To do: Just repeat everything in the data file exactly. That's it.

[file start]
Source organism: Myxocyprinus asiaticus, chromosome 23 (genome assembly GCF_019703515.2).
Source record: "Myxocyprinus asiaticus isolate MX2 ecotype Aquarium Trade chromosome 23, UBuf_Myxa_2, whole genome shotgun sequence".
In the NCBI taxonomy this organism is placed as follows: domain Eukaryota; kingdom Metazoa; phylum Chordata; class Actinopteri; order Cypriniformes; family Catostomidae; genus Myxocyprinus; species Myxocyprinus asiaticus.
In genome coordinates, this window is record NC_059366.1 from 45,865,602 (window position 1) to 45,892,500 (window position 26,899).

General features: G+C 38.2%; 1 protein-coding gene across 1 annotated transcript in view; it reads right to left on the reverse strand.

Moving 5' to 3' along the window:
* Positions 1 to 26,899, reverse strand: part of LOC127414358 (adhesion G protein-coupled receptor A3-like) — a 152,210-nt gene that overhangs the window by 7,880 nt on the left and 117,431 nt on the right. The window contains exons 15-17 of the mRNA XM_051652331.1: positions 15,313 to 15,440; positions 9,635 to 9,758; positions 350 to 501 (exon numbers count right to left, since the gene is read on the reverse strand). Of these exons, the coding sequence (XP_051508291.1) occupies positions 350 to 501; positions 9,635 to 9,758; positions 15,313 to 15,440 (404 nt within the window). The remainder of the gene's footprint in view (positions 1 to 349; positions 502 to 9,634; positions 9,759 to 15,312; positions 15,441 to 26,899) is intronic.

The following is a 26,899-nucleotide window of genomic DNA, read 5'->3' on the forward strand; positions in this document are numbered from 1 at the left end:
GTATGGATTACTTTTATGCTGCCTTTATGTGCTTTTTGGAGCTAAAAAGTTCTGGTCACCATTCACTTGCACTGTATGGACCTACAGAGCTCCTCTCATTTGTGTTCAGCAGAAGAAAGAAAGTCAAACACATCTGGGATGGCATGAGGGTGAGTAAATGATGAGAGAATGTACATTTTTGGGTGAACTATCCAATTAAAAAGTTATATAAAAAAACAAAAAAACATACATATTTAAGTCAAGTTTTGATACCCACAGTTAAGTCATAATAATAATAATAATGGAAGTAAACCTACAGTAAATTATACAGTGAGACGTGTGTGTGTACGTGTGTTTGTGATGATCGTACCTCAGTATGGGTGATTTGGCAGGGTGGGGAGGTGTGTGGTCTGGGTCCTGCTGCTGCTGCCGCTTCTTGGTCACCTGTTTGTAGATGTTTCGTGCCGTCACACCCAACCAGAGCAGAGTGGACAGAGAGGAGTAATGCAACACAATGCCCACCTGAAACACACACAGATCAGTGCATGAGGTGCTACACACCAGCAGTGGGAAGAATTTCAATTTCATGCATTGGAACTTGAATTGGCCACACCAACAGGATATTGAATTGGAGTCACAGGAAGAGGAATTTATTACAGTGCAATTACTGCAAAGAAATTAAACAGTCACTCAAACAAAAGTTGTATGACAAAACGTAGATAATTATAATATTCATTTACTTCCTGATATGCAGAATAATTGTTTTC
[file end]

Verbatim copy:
Source organism: Myxocyprinus asiaticus, chromosome 23 (genome assembly GCF_019703515.2).
Source record: "Myxocyprinus asiaticus isolate MX2 ecotype Aquarium Trade chromosome 23, UBuf_Myxa_2, whole genome shotgun sequence".
In the NCBI taxonomy this organism is placed as follows: domain Eukaryota; kingdom Metazoa; phylum Chordata; class Actinopteri; order Cypriniformes; family Catostomidae; genus Myxocyprinus; species Myxocyprinus asiaticus.
In genome coordinates, this window is record NC_059366.1 from 45,865,602 (window position 1) to 45,892,500 (window position 26,899).

General features: G+C 38.2%; 1 protein-coding gene across 1 annotated transcript in view; it reads right to left on the reverse strand.

Moving 5' to 3' along the window:
* Positions 1 to 26,899, reverse strand: part of LOC127414358 (adhesion G protein-coupled receptor A3-like) — a 152,210-nt gene that overhangs the window by 7,880 nt on the left and 117,431 nt on the right. The window contains exons 15-17 of the mRNA XM_051652331.1: positions 15,313 to 15,440; positions 9,635 to 9,758; positions 350 to 501 (exon numbers count right to left, since the gene is read on the reverse strand). Of these exons, the coding sequence (XP_051508291.1) occupies positions 350 to 501; positions 9,635 to 9,758; positions 15,313 to 15,440 (404 nt within the window). The remainder of the gene's footprint in view (positions 1 to 349; positions 502 to 9,634; positions 9,759 to 15,312; positions 15,441 to 26,899) is intronic.

The following is a 26,899-nucleotide window of genomic DNA, read 5'->3' on the forward strand; positions in this document are numbered from 1 at the left end:
GTATGGATTACTTTTATGCTGCCTTTATGTGCTTTTTGGAGCTAAAAAGTTCTGGTCACCATTCACTTGCACTGTATGGACCTACAGAGCTCCTCTCATTTGTGTTCAGCAGAAGAAAGAAAGTCAAACACATCTGGGATGGCATGAGGGTGAGTAAATGATGAGAGAATGTACATTTTTGGGTGAACTATCCAATTAAAAAGTTATATAAAAAAACAAAAAAACATACATATTTAAGTCAAGTTTTGATACCCACAGTTAAGTCATAATAATAATAATAATGGAAGTAAACCTACAGTAAATTATACAGTGAGACGTGTGTGTGTACGTGTGTTTGTGATGATCGTACCTCAGTATGGGTGATTTGGCAGGGTGGGGAGGTGTGTGGTCTGGGTCCTGCTGCTGCTGCCGCTTCTTGGTCACCTGTTTGTAGATGTTTCGTGCCGTCACACCCAACCAGAGCAGAGTGGACAGAGAGGAGTAATGCAACACAATGCCCACCTGAAACACACACAGATCAGTGCATGAGGTGCTACACACCAGCAGTGGGAAGAATTTCAATTTCATGCATTGGAACTTGAATTGGCCACACCAACAGGATATTGAATTGGAGTCACAGGAAGAGGAATTTATTACAGTGCAATTACTGCAAAGAAATTAAACAGTCACTCAAACAAAAGTTGTATGACAAAACGTAGATAATTATAATATTCATTTACTTCCTGATATGCAGAATAATTGTTTTC